A Thought on a Tweet

President Donald Trump, during Friday’s “impeachment” hearing with erstwhile US Ambassador to Ukraine Marie Yovanovitch, tweeted in his inimitable style a critique of her job performance over the years.

Donald J. Trump @realDonaldTrump · Nov 15
Everywhere Marie Yovanovitch went turned bad. She started off in Somalia, how did that go? Then fast forward to Ukraine, where the new Ukrainian President spoke unfavorably about her in my second phone call with him. It is a U.S. President’s absolute right to appoint ambassadors.

Some are suggesting that Yovanovitch wouldn’t have known about the tweet had not House Intelligence Committee Chairman Adam Schiff (D, CA) read it out to her during her testimony, and so there couldn’t possibly be any intimidation.  Others argue the so what aspect of that; Trump’s tweet would serve to intimidate future witnesses and to intimidate Yovanovitch were she to return for additional testimony.

Especially damning, Yovanovitch testified—under oath—in answer to Schiff’s question about the tweet, that she found it intimidating.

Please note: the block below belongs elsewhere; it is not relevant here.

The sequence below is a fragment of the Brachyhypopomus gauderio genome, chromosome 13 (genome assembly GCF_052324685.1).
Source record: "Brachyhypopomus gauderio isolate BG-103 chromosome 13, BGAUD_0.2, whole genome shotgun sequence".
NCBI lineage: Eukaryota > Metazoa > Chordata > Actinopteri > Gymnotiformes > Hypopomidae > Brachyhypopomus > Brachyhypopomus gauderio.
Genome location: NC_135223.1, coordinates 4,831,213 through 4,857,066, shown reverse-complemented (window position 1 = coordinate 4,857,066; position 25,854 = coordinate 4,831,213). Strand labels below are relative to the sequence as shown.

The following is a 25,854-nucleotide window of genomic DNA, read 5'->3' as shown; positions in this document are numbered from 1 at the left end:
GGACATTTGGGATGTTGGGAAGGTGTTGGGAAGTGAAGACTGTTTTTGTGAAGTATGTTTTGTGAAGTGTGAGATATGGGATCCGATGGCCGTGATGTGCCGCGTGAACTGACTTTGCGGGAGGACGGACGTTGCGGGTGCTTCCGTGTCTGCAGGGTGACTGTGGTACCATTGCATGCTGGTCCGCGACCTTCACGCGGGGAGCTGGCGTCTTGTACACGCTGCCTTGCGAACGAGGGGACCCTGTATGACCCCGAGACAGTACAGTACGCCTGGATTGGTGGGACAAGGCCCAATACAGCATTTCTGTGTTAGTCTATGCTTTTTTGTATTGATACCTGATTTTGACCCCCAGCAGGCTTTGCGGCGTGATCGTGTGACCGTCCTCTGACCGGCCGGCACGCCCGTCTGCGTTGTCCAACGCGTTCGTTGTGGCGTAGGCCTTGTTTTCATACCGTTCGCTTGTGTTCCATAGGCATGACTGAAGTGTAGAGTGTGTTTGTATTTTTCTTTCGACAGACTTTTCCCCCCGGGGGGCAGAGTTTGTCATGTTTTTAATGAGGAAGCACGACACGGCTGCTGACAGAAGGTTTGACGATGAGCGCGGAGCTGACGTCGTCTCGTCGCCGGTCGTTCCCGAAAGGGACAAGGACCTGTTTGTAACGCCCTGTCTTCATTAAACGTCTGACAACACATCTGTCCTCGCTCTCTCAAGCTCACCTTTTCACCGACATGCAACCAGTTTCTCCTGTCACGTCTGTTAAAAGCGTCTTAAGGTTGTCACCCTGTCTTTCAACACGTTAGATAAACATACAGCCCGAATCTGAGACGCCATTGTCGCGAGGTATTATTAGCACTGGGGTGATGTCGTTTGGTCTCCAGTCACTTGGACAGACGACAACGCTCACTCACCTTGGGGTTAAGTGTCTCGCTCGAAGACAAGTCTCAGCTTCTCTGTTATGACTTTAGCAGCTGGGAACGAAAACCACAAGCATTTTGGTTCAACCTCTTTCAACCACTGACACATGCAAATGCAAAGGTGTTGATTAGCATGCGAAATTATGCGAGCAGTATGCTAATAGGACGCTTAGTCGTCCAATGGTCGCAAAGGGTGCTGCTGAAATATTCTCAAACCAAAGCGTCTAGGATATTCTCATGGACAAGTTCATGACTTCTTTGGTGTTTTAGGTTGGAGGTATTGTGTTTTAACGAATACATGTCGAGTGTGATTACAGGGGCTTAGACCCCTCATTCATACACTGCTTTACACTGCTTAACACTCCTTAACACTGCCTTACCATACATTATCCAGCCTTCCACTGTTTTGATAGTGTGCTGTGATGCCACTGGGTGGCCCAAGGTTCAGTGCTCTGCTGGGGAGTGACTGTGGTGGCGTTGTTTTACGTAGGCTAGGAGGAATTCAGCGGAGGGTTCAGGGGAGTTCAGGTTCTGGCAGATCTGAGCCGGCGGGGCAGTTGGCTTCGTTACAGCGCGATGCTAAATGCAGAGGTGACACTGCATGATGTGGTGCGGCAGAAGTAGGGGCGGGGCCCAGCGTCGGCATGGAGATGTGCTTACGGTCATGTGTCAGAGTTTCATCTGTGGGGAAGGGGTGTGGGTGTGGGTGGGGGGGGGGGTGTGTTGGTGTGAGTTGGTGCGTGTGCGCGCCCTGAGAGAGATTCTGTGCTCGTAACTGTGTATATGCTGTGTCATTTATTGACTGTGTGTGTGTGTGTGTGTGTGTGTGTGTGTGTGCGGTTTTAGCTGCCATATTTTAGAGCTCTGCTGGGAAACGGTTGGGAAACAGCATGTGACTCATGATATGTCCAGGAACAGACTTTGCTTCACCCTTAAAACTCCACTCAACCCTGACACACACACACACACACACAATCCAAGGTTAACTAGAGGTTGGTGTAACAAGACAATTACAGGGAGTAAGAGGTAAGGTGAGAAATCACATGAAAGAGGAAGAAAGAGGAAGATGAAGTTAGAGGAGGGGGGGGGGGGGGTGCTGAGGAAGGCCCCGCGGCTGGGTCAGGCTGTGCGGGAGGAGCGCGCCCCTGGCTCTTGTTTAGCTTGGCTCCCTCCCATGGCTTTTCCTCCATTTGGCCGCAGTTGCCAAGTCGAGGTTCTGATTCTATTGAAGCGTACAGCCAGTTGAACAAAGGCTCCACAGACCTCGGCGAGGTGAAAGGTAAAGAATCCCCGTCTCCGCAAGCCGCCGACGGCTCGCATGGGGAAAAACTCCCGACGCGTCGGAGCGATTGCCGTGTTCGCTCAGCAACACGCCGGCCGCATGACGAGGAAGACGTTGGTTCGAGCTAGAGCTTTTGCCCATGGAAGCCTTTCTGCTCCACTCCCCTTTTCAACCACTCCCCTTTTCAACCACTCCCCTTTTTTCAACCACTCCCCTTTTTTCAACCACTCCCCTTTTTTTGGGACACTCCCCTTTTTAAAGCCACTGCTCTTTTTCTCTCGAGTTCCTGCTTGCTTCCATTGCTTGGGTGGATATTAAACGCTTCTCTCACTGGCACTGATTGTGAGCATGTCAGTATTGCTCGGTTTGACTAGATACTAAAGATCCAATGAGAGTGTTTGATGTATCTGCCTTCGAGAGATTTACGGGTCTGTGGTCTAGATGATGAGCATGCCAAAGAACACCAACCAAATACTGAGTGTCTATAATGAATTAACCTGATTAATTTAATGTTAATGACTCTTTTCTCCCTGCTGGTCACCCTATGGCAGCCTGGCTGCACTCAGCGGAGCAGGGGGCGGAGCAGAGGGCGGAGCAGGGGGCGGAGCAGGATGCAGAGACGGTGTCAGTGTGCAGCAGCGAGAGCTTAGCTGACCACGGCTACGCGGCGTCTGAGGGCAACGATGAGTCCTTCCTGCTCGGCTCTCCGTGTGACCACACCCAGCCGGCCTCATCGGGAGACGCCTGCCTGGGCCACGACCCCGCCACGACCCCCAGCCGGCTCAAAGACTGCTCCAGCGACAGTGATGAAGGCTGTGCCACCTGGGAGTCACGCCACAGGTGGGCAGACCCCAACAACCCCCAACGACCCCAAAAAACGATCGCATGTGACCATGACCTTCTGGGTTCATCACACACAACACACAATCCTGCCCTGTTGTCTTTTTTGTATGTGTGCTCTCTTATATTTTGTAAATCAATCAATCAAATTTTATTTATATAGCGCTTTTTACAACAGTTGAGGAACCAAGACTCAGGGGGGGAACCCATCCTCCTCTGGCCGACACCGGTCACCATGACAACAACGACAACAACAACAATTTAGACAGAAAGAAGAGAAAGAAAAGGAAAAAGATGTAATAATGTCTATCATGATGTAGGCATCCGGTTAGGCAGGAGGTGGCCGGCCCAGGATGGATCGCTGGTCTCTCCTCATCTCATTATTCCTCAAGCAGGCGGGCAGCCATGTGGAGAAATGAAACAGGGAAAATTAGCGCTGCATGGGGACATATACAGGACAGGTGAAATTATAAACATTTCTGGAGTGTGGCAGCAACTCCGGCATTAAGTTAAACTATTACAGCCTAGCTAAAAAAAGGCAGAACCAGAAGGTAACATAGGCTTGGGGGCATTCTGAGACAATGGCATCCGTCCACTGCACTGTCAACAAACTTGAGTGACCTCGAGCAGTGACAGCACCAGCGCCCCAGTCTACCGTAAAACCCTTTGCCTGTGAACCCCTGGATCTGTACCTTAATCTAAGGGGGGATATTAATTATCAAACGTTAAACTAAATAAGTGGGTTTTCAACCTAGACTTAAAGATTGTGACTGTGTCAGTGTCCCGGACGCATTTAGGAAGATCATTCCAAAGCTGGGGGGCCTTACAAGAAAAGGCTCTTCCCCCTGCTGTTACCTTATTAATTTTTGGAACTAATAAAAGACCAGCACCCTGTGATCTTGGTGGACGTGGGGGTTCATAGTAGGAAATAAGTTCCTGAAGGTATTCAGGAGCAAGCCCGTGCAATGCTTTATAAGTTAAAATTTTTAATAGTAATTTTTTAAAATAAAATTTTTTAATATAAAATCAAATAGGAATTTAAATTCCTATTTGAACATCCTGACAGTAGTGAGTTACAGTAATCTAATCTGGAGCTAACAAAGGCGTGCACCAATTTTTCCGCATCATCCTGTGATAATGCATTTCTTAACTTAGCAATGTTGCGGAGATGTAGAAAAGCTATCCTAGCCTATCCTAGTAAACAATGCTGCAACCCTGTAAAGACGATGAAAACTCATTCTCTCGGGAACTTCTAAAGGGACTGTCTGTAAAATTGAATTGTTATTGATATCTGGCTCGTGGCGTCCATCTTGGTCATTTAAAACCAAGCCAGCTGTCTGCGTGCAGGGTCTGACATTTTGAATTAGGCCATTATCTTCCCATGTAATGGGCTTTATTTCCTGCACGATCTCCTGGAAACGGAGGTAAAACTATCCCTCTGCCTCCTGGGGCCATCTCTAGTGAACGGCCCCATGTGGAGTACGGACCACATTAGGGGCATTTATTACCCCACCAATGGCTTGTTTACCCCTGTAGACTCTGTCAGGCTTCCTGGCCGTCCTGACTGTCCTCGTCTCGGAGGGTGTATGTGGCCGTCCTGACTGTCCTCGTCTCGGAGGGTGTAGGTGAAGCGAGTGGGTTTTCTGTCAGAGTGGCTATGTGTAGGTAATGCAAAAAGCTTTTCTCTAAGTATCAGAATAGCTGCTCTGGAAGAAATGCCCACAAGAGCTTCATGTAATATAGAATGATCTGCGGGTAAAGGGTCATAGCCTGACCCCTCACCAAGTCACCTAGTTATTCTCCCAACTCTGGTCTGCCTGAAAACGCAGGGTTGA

But damning to whom?

Yovanovitch, at the time of her ambassadorship in Ukraine (and elsewhere), was a high-level US Government representative, and she still is by extension from her “plum job” at Georgetown. Her confessing to being intimidated by petty (in several senses) criticism of her job performance tells other governments, including those of our enemies, that our government can easily be pushed around.

That emboldens our enemies to act overtly against our interests, even against us.  It tells our friends and allies that we’ll fold in a crunch, including theirs.

That’s a threat to our national security.

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